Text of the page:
Saturday, June 25, 2011

#243 Crimes and Misdemeanors (1989)


Director: Woody Allen

Cast: Woody Allen, Claire Bloom, Stephanie Roth, Mia Farrow, Jerry Orbach, Bill Bernstein, Martin Landau, Greg Edelman, Alan Alda, Anjelica Huston, Jenny Nichols, Joanna Gleason

Another example of Woody Allen's best work, Crimes and Misdemeanors is witty, adult, dark, philosophical, stark, and sumptuous. It follows two leads down two very different struggles, both happening simultaneously in Manhattan (where else?). Martain Landau plays an inspiring (and Oscar-nominated) role as Judah Rosenthal, a successful, married, and highly respected eye surgeon who is fed up with living a double life. When his mistress of two years, Dolores (Huston), threatens to expose their relationship to his wife (as well as reveal some shady embezzling Judah has done), Judah realizes he must take a drastic move to end his extra-curricular affair once and for all. Lost on what to do or where to turn, he goes to his brother Jack (Orbach), who convinces Judah to take Dolores out. "My people will take care of it. You won't be a part of it."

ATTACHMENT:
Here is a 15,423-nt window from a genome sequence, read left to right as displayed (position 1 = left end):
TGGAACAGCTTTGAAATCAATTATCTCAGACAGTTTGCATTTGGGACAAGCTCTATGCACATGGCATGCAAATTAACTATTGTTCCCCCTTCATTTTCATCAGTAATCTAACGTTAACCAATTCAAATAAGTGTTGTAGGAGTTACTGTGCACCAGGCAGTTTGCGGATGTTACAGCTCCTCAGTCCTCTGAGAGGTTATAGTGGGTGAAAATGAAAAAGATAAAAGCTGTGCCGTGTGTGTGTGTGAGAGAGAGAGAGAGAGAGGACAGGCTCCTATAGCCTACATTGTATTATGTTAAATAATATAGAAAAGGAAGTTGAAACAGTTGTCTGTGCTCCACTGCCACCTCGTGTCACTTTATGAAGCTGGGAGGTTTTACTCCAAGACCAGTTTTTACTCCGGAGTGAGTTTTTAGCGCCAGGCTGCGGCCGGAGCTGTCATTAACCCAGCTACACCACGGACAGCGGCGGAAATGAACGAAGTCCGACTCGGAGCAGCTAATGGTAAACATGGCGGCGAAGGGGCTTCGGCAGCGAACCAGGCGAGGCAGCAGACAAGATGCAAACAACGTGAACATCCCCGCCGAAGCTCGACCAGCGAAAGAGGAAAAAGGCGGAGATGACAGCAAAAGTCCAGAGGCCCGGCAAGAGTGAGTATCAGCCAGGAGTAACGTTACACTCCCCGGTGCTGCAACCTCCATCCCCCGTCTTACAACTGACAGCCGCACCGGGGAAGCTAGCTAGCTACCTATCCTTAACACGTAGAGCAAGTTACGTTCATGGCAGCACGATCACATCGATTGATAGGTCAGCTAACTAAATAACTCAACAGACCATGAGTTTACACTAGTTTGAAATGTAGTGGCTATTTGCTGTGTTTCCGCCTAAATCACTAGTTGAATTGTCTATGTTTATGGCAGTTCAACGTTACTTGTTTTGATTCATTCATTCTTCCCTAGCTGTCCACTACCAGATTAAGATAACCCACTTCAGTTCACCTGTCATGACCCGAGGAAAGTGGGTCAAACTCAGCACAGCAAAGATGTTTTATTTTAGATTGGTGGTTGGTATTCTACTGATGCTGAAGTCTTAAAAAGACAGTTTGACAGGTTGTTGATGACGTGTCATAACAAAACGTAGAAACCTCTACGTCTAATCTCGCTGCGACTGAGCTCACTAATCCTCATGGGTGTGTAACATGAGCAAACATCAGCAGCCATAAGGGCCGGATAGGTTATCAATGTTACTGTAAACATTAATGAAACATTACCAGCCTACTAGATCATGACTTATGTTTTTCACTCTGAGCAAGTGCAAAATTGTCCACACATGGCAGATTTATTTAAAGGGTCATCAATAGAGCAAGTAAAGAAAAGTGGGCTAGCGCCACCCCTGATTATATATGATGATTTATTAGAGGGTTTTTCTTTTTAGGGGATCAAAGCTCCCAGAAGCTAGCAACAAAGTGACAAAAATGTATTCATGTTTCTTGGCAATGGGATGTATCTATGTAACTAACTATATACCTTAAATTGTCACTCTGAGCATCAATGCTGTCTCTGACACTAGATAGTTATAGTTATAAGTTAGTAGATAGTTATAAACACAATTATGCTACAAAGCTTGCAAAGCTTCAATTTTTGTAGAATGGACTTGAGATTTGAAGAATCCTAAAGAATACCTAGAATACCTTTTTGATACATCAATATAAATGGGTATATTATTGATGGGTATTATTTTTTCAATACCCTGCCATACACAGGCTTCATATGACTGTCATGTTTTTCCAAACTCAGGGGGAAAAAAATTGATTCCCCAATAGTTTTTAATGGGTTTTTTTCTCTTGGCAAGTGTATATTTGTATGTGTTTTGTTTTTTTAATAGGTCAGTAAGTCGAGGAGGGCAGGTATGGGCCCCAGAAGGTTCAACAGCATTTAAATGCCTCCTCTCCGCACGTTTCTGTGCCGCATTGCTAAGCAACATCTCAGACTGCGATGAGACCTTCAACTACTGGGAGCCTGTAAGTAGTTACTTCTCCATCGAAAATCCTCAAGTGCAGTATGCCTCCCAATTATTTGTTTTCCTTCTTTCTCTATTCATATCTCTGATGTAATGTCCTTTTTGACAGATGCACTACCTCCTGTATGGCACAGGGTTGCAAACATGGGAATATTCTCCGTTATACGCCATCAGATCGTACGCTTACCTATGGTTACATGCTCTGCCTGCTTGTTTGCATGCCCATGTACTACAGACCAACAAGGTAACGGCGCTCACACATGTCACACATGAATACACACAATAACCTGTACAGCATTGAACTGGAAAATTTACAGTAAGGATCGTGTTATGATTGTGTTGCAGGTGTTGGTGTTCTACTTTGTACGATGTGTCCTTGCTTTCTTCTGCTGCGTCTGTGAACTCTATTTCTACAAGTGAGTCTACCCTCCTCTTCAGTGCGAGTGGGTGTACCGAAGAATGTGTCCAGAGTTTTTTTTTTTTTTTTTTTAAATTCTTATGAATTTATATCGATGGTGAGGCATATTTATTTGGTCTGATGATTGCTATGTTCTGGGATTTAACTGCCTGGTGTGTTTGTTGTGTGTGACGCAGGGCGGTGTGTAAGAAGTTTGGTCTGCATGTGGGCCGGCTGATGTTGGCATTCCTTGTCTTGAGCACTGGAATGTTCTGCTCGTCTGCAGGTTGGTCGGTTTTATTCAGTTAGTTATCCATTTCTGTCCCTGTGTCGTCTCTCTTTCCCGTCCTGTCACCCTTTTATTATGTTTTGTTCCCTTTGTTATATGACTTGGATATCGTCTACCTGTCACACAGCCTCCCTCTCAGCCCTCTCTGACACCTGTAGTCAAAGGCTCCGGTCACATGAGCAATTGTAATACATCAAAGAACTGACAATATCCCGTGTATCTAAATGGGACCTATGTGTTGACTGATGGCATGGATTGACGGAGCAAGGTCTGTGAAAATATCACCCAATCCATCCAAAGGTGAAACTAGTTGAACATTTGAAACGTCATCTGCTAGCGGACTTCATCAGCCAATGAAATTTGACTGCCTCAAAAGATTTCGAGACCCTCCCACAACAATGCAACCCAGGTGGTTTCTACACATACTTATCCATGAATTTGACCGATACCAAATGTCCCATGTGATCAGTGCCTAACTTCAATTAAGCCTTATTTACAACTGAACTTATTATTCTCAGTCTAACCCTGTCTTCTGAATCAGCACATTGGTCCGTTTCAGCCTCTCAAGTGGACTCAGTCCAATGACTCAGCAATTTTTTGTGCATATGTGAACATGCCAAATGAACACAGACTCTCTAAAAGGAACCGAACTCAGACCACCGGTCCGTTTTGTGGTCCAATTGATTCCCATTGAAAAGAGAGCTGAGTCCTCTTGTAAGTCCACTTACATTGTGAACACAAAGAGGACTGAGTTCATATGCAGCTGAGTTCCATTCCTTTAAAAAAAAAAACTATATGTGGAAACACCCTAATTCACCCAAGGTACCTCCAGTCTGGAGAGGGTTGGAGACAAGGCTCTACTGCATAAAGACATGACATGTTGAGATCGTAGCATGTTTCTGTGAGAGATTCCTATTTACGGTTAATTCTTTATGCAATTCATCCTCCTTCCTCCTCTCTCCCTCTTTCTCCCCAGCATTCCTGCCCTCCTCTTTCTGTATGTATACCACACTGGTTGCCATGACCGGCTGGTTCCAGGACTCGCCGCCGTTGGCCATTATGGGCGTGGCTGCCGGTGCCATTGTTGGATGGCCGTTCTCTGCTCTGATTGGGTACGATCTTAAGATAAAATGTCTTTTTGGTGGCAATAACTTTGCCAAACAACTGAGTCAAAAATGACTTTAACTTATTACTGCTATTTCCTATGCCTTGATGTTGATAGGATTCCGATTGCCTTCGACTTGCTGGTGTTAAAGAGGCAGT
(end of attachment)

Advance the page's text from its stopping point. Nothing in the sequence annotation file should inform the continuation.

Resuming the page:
Meanwhile, somewhere else on the island, Woody Allen is living as Cliff Stern, a documentary film-maker with a not-so-successful track record in his career and a crumbling marriage. Forced to take a job to be his ridiculous brother-in-law's (Alda) biographer, he meets Halley (Farrow). The two grow as friends until Cliff finds himself madly in love with her, to a point that his paranoia over his brother-in-law's lame advances on Halley almost drive him mad.

The film celebrates Allen's familiar existentialist tone... and convinces us that only New Yorker's really know how to fuck up relationships properly. Alan Alda shines as a pretentious dope, and Woody's neurosis wiggles and trills off the screen until you feel like you yourself may walk away from this movie bumbling and wringing your hands together. In a Dovstoyevskian conclusion, the film examines the nature of the human conscience, the theme of religious guilt brought on by tradition, and the hopelessness of having hope.

Another Woody Allen classic that I'd happily recommend onto a friend.